“My God, my God, why have you abandoned me?” – Mark 15:34
The account of Jesus’ passion and death is more poignant for me this year. My imagination becomes more real because I have recently been to the Holy Land. When you have grown to love someone for years, visiting the places where the person grew up and lived deepens your love and appreciation. In ways I have neither the breadth nor the depth to fathom, I am growing in love with the person of Jesus, especially with his humanity. On my last day in Jerusalem, I spent the afternoon at the place where Jesus wept, as he looked over the Holy City before entering it.
I also wept. I cried realizing that this most holy city is also the place where fighting has most consistently taken place throughout the past 2,000 years. I do not know of any such place in the world beleaguered by four Crusades, by many other wars and skirmishes. The Golden Gate or Gate of Mercy where Jesus entered the city is also the place where the Messiah will enter on the Last Judgment, according to Jewish belief. It was sealed by Sultan Suleiman the Magnificent some 500 years ago. Muslims have also built a cemetery in front of the gate to prevent the Messiah from coming. I felt deeply saddened, imagining myself as a Jew, looking at the entrance blocked by a wall of hatred. Yet, as I turned westward, I see low housing areas where many Palestinian Arabs have been forced to relocate. This systematic persecution has taken place since 1948 as the Israel government moves closer to fulfill its dream of taking over Jerusalem entirely. More tears overflowed I as imagined myself in the shoes of a Muslim. It seems as if deeply rooted animosity will never end.
I asked Jesus a similar question he lamented on the Cross: “Why have you abandoned your people? Why do you allow your holy city to be continually beset by strife?” I did not hear a response nor expected one. Later, as I walked down the hill to enter the city, I received an insight. It was as if God answered in silence: “I am here.” As I reflected on my time in Jerusalem, so many moments and experiences of deep and abiding grace flooded my mind and heart. God’s presence and power was more vibrant than the golden afternoon sun. God is in the continual fighting. Jesus stands with Jews and Muslims in the hatred.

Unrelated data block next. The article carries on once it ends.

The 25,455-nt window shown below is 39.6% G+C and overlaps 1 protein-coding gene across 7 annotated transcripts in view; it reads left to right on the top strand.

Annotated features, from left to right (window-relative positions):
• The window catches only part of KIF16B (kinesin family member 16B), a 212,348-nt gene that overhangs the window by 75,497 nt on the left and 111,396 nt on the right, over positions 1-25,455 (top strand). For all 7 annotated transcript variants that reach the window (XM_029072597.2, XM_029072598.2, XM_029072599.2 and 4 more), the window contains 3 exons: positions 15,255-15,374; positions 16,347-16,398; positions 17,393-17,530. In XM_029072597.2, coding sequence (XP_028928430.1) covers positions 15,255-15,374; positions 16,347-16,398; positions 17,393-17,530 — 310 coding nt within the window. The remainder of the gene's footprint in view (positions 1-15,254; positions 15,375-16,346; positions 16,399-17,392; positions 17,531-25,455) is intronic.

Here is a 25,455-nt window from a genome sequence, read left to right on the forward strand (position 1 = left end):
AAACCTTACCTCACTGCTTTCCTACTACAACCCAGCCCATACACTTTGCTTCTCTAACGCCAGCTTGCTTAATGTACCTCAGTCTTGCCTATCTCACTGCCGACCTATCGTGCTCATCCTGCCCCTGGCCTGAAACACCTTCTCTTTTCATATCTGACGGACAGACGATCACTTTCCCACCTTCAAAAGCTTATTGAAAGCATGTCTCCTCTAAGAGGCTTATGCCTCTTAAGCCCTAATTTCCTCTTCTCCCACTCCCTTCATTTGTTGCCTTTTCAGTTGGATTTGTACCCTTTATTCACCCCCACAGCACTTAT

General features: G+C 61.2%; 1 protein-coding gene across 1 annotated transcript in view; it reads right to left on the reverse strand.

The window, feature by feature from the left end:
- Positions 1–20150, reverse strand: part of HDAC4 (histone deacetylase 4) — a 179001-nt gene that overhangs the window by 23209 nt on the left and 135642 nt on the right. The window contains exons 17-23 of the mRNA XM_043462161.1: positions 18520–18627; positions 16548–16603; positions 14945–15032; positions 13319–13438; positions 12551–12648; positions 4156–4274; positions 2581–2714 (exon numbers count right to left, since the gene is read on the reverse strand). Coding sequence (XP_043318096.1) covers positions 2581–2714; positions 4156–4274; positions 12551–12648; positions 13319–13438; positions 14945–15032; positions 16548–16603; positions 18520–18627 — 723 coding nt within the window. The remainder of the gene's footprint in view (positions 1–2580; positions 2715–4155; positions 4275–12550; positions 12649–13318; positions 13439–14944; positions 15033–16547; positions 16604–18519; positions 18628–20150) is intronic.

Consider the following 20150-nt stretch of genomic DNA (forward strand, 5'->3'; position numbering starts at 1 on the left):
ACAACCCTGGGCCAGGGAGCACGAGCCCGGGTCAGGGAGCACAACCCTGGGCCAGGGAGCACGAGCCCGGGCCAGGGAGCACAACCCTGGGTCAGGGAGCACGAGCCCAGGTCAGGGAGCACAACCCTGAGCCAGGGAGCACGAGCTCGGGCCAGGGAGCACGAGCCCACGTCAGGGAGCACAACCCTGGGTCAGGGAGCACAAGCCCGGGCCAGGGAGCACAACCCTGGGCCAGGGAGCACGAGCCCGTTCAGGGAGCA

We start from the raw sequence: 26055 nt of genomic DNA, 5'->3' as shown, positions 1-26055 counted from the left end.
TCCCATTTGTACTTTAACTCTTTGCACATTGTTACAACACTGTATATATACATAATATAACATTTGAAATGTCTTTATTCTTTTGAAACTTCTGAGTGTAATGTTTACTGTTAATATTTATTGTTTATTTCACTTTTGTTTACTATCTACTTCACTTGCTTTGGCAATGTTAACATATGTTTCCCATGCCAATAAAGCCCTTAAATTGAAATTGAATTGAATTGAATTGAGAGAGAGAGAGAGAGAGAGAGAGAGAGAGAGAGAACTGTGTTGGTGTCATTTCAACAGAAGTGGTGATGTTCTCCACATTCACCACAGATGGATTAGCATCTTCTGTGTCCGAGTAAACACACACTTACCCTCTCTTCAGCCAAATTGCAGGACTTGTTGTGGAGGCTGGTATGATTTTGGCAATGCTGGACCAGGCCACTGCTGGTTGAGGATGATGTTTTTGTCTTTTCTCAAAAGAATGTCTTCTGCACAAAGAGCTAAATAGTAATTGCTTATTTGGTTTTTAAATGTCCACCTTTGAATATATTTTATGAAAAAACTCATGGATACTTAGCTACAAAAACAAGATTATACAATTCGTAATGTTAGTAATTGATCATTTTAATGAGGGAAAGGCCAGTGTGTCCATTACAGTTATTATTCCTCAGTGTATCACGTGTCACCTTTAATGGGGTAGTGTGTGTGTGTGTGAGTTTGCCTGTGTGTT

Gradually, I realized the ramifications of this insight. God in Jesus chooses to stand with me, with us, in our inner and interpersonal conflicts. On the cross, Jesus takes on the effects of our struggles and strife (loneliness, abandonment, anguish, pain, etc.) He weeps and laments with us, stripped of the foundation of his life – the intimate relationship with God whom he calls Abba. Gradually, my tears began to be transformed into hope. I am becoming more willing to be present at places of conflicts because the one I love is present. And focus on him more than on the struggle.
It has been said that suffering involves the loss of meaning. As suffering intensifies, loss of meaning increases. Greater descent into not-understanding. Yet mysteriously, new meaning gradually dawns through abiding, compassionate (and often times hidden) presence. What if we are invited in this Holy Week to be present with those who suffer, with those who are Jesus-crucified?
Please consider learning about the decimated Church in Iraq. Read how the Church is struggling for her very survival or watch the first 16 minutes of “The Global War on Christians.”
"Lord Jesus, help me this week to be united with you in my suffering and in solidarity with those who suffer.”